Other factors affecting Earth's evolution were cataclysmic events such
      as asteroid impacts. Such events would kill off complex life, but
      these events could also clear the way for the development of more
      advanced forms of intelligence. The creatures with superior brains may
      have been better able to save themselves from the sudden changes in
      their environment caused by these events.

      Many of the factors that went into the development of life on Earth
      remain a puzzle to us, so there may be many other characteristics of a
      planet, or even a solar system, that affect the development of
      intelligence. For instance, some scientists have noted that
      intelligence did not arise on Earth until the Sun hit middle age.
      Perhaps, they suggest, intelligence cannot evolve until the planet's
      star reaches a certain stage in its own evolution.

      Chris McKay, however, says he has not heard a compelling argument as
      to why human level intelligence needed the Sun to be middle aged.

      "I would say that the build-up of oxygen is the only good
      environmental requirement," says McKay.

      Why only one?

      The Earth's fossil record indicates that, despite periods of stasis or
      of setbacks like asteroid impacts, most organisms evolve toward
      greater complexity. Some of Earth's life forms have gone extinct,
      while others became cornered in evolutionary dead ends. But as a
      whole, evolution has moved toward increasing the complexity of the
      central nervous system, culminating in the development of the brain.
      (The "brain" as an organ within the skull did not develop until the
      emergence of the first vertebrate animal.)

      Since evolution seems aimed towards the development of intelligence, a
      planet should be able to evolve not just one, but many intelligent
      species over time. Yet on Earth, humans were the only species who
      developed "radio telescope-building" intelligence.

      "It might be argued that among mammals, humans developed intelligence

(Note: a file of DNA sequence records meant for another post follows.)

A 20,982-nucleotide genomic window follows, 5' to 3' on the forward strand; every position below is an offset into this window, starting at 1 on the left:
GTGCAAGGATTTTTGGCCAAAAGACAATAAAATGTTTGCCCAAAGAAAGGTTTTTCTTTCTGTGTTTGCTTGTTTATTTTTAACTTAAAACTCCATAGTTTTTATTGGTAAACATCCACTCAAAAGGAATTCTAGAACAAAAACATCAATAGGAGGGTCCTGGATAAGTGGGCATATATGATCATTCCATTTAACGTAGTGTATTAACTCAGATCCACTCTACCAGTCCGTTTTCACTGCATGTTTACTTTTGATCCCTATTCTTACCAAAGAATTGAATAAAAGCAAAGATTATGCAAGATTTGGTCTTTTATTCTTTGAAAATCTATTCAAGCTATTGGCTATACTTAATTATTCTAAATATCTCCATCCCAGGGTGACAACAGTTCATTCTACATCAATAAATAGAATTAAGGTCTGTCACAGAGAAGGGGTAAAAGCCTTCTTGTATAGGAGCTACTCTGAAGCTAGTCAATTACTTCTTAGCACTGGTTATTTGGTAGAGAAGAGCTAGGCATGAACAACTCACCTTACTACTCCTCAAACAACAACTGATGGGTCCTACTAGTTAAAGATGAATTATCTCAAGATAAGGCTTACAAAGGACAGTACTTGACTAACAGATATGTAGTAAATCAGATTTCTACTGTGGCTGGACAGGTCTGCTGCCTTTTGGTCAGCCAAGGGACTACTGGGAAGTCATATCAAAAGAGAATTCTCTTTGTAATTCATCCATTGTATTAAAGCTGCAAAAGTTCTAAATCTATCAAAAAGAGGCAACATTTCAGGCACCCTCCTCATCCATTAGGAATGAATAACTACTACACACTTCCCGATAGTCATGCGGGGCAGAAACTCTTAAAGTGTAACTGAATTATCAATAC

first and are thereby effectively precluding the development of
      intelligence in any other species," says McKay. "It follows from this
      argument that intelligence evolves once and only once on a planet,
      because once evolved it changes the rules of the interaction between
      species and effectively dominates the planet from then on."

      Human intelligence may never have developed if the dinosaurs had not
      gone extinct. During the age of the dinosaurs, our ancestors were
      small, rodent-like creatures scavenging for food in the low grass.
      Perhaps we had to wait for the dinosaurs to disappear before we could
      evolve beyond a certain point. However, says McKay, this theory still
      does not explain why the dinosaurs didn't become the Earth's first
      telescope-builders. They dominated the planet for over 150 million
      years, occupying all the niches mammals currently occupy.

      "That is more than twice the time between the end of the Cretaceous
      and the construction of the first radio telescope," says McKay. "One
      might speculate that perhaps Stenonychosaurus (also known as Troodon)
      or her progeny did build radio telescopes but their civilization was
      destroyed by some internal or external catastrophe. Perhaps the
      lifetime of their civilization was so short, compared to the
      resolution of the geologic record, that it is simply lost without
      trace in the depths of time. It is difficult to say what evidence
      would survive of human civilization - if it was terminated now - after
      65 million years of tectonic activity, erosion, and sea level change."

      Since it seems that intelligence only evolved once on Earth, despite
      other opportunities to do so, perhaps not many forms of intelligence
      could evolve on other planets. McKay says that, considering the
      Earth's evolutionary history, the odds for developing intelligence
      elsewhere may be less than one in three (65/215). Still, given the
      potential number of habitable planets in our Galaxy alone, that could
      mean there are many millions of intelligent species out there.

      "The odds I computed are just a rough upper limit based on the history
      of Earth as we now know it," says McKay. "For us to be the ONLY
      intelligent radio builders in the galaxy, the odds would have much
      lower -- about 1 in million."

      Despite all the rationale behind one viewpoint or another, the
      question of how many intelligent civilizations are out there can only
      be answered if we discover alien life. NASA is planning to launch the
      Terrestrial Planet Finder in 2012. This satellite will operate for 6
      years, searching for Earth-sized planets around distant stars.

      In the meantime, scientists with the Search for Extra Terrestrial
      Intelligence (SETI) continue to explore the electromagnetic spectrum
      for alien transmissions. The SETI Institute recently published SETI
      2020, a book detailing the focus of SETI strategies between now and
      the year 2020.

      This story is presented in cooperation with Astrobiology Magazine,
      a web-based publication sponsored by the NASA astrobiology
      program. http://www.astrobiology.arc.nasa.gov/

      © 2002 SPACE.com, Inc. ALL RIGHTS RESERVED.

      ========================== Forwarded message ends ========================
    Your message has been successfully submitted and would be delivered to recipients shortly.